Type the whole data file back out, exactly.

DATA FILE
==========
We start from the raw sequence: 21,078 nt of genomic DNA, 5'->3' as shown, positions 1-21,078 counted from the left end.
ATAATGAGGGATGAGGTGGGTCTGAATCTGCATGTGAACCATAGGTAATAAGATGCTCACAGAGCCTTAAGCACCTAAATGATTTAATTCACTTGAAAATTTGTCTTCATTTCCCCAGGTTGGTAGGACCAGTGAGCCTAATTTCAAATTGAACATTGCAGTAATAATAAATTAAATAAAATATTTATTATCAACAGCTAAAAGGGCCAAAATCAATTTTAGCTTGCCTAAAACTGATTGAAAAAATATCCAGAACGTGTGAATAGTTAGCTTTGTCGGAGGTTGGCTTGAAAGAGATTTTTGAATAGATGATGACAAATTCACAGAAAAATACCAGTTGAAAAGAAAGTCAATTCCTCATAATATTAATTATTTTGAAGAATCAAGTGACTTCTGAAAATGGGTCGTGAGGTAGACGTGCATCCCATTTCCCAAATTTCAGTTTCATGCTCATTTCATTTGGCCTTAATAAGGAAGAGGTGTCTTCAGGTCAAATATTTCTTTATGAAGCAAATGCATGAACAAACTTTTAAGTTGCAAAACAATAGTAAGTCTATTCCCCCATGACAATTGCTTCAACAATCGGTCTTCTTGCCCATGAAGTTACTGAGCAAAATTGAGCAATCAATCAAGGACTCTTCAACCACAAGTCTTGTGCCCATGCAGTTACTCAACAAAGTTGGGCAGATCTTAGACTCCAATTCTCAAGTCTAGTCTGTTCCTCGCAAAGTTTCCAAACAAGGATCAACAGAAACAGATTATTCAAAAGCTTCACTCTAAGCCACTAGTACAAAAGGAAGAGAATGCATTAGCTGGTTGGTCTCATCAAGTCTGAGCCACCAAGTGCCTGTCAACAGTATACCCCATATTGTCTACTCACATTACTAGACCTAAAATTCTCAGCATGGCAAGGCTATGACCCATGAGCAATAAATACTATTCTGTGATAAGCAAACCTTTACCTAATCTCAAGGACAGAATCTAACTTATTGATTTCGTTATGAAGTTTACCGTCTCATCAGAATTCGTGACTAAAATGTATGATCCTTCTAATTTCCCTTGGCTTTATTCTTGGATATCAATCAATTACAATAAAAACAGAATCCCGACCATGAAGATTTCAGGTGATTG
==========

We start from the raw sequence: 21,078 nt of genomic DNA, 5'->3' as shown, positions 1-21,078 counted from the left end.
ATAATGAGGGATGAGGTGGGTCTGAATCTGCATGTGAACCATAGGTAATAAGATGCTCACAGAGCCTTAAGCACCTAAATGATTTAATTCACTTGAAAATTTGTCTTCATTTCCCCAGGTTGGTAGGACCAGTGAGCCTAATTTCAAATTGAACATTGCAGTAATAATAAATTAAATAAAATATTTATTATCAACAGCTAAAAGGGCCAAAATCAATTTTAGCTTGCCTAAAACTGATTGAAAAAATATCCAGAACGTGTGAATAGTTAGCTTTGTCGGAGGTTGGCTTGAAAGAGATTTTTGAATAGATGATGACAAATTCACAGAAAAATACCAGTTGAAAAGAAAGTCAATTCCTCATAATATTAATTATTTTGAAGAATCAAGTGACTTCTGAAAATGGGTCGTGAGGTAGACGTGCATCCCATTTCCCAAATTTCAGTTTCATGCTCATTTCATTTGGCCTTAATAAGGAAGAGGTGTCTTCAGGTCAAATATTTCTTTATGAAGCAAATGCATGAACAAACTTTTAAGTTGCAAAACAATAGTAAGTCTATTCCCCCATGACAATTGCTTCAACAATCGGTCTTCTTGCCCATGAAGTTACTGAGCAAAATTGAGCAATCAATCAAGGACTCTTCAACCACAAGTCTTGTGCCCATGCAGTTACTCAACAAAGTTGGGCAGATCTTAGACTCCAATTCTCAAGTCTAGTCTGTTCCTCGCAAAGTTTCCAAACAAGGATCAACAGAAACAGATTATTCAAAAGCTTCACTCTAAGCCACTAGTACAAAAGGAAGAGAATGCATTAGCTGGTTGGTCTCATCAAGTCTGAGCCACCAAGTGCCTGTCAACAGTATACCCCATATTGTCTACTCACATTACTAGACCTAAAATTCTCAGCATGGCAAGGCTATGACCCATGAGCAATAAATACTATTCTGTGATAAGCAAACCTTTACCTAATCTCAAGGACAGAATCTAACTTATTGATTTCGTTATGAAGTTTACCGTCTCATCAGAATTCGTGACTAAAATGTATGATCCTTCTAATTTCCCTTGGCTTTATTCTTGGATATCAATCAATTACAATAAAAACAGAATCCCGACCATGAAGATTTCAGGTGATTG